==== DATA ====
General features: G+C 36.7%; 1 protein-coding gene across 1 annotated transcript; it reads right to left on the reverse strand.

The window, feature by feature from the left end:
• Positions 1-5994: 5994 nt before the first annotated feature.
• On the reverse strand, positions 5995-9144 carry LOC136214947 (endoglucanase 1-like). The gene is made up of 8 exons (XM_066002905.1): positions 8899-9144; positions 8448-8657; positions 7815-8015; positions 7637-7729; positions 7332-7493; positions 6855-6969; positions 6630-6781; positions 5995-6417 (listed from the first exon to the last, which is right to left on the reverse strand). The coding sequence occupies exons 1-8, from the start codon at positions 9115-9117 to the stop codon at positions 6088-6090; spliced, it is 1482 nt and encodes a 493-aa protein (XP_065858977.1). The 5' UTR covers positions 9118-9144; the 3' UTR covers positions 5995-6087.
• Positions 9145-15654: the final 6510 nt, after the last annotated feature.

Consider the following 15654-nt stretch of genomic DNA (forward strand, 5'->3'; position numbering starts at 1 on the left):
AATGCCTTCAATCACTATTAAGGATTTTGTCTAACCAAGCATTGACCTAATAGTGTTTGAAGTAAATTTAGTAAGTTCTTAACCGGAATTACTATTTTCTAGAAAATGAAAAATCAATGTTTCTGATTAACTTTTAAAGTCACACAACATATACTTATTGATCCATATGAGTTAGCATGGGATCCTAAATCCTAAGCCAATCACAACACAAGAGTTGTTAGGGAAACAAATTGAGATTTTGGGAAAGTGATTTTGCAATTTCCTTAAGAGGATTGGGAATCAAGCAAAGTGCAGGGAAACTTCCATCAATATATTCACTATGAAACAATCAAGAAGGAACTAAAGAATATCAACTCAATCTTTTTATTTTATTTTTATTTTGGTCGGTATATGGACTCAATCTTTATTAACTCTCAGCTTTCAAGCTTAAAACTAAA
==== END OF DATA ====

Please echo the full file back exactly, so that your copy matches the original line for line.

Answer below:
General features: G+C 36.7%; 1 protein-coding gene across 1 annotated transcript; it reads right to left on the reverse strand.

The window, feature by feature from the left end:
• Positions 1-5994: 5994 nt before the first annotated feature.
• On the reverse strand, positions 5995-9144 carry LOC136214947 (endoglucanase 1-like). The gene is made up of 8 exons (XM_066002905.1): positions 8899-9144; positions 8448-8657; positions 7815-8015; positions 7637-7729; positions 7332-7493; positions 6855-6969; positions 6630-6781; positions 5995-6417 (listed from the first exon to the last, which is right to left on the reverse strand). The coding sequence occupies exons 1-8, from the start codon at positions 9115-9117 to the stop codon at positions 6088-6090; spliced, it is 1482 nt and encodes a 493-aa protein (XP_065858977.1). The 5' UTR covers positions 9118-9144; the 3' UTR covers positions 5995-6087.
• Positions 9145-15654: the final 6510 nt, after the last annotated feature.

Consider the following 15654-nt stretch of genomic DNA (forward strand, 5'->3'; position numbering starts at 1 on the left):
AATGCCTTCAATCACTATTAAGGATTTTGTCTAACCAAGCATTGACCTAATAGTGTTTGAAGTAAATTTAGTAAGTTCTTAACCGGAATTACTATTTTCTAGAAAATGAAAAATCAATGTTTCTGATTAACTTTTAAAGTCACACAACATATACTTATTGATCCATATGAGTTAGCATGGGATCCTAAATCCTAAGCCAATCACAACACAAGAGTTGTTAGGGAAACAAATTGAGATTTTGGGAAAGTGATTTTGCAATTTCCTTAAGAGGATTGGGAATCAAGCAAAGTGCAGGGAAACTTCCATCAATATATTCACTATGAAACAATCAAGAAGGAACTAAAGAATATCAACTCAATCTTTTTATTTTATTTTTATTTTGGTCGGTATATGGACTCAATCTTTATTAACTCTCAGCTTTCAAGCTTAAAACTAAA